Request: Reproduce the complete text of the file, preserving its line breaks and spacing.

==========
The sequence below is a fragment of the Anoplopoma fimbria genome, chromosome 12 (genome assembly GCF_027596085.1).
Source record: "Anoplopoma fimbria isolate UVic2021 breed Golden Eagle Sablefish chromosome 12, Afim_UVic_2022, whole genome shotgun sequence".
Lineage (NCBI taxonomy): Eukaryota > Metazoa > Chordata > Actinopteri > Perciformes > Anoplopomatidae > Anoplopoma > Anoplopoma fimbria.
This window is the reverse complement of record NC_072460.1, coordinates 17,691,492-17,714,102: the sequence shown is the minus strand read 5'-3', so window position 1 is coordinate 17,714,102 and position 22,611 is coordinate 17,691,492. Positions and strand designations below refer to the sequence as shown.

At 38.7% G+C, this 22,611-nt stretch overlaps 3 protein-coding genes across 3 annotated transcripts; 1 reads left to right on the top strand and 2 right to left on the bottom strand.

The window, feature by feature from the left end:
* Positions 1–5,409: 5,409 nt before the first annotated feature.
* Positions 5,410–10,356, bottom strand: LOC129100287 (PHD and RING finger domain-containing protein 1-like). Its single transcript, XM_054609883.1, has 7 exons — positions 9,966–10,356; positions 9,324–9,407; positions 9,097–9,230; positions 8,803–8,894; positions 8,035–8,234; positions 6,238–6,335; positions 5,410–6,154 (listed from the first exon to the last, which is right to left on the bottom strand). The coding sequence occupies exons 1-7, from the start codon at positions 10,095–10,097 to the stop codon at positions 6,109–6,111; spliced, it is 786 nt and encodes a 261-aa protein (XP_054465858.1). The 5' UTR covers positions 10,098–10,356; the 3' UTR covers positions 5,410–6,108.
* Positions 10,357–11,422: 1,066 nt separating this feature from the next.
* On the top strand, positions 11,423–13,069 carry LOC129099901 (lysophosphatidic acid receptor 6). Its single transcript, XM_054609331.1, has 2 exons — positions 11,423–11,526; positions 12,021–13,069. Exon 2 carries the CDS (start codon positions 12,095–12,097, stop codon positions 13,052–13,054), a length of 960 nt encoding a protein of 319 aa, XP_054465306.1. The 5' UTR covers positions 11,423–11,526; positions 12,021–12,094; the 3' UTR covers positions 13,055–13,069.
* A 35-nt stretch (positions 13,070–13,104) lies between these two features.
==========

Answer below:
The sequence below is a fragment of the Anoplopoma fimbria genome, chromosome 12 (genome assembly GCF_027596085.1).
Source record: "Anoplopoma fimbria isolate UVic2021 breed Golden Eagle Sablefish chromosome 12, Afim_UVic_2022, whole genome shotgun sequence".
Lineage (NCBI taxonomy): Eukaryota > Metazoa > Chordata > Actinopteri > Perciformes > Anoplopomatidae > Anoplopoma > Anoplopoma fimbria.
This window is the reverse complement of record NC_072460.1, coordinates 17,691,492-17,714,102: the sequence shown is the minus strand read 5'-3', so window position 1 is coordinate 17,714,102 and position 22,611 is coordinate 17,691,492. Positions and strand designations below refer to the sequence as shown.

At 38.7% G+C, this 22,611-nt stretch overlaps 3 protein-coding genes across 3 annotated transcripts; 1 reads left to right on the top strand and 2 right to left on the bottom strand.

The window, feature by feature from the left end:
* Positions 1–5,409: 5,409 nt before the first annotated feature.
* Positions 5,410–10,356, bottom strand: LOC129100287 (PHD and RING finger domain-containing protein 1-like). Its single transcript, XM_054609883.1, has 7 exons — positions 9,966–10,356; positions 9,324–9,407; positions 9,097–9,230; positions 8,803–8,894; positions 8,035–8,234; positions 6,238–6,335; positions 5,410–6,154 (listed from the first exon to the last, which is right to left on the bottom strand). The coding sequence occupies exons 1-7, from the start codon at positions 10,095–10,097 to the stop codon at positions 6,109–6,111; spliced, it is 786 nt and encodes a 261-aa protein (XP_054465858.1). The 5' UTR covers positions 10,098–10,356; the 3' UTR covers positions 5,410–6,108.
* Positions 10,357–11,422: 1,066 nt separating this feature from the next.
* On the top strand, positions 11,423–13,069 carry LOC129099901 (lysophosphatidic acid receptor 6). Its single transcript, XM_054609331.1, has 2 exons — positions 11,423–11,526; positions 12,021–13,069. Exon 2 carries the CDS (start codon positions 12,095–12,097, stop codon positions 13,052–13,054), a length of 960 nt encoding a protein of 319 aa, XP_054465306.1. The 5' UTR covers positions 11,423–11,526; positions 12,021–12,094; the 3' UTR covers positions 13,055–13,069.
* A 35-nt stretch (positions 13,070–13,104) lies between these two features.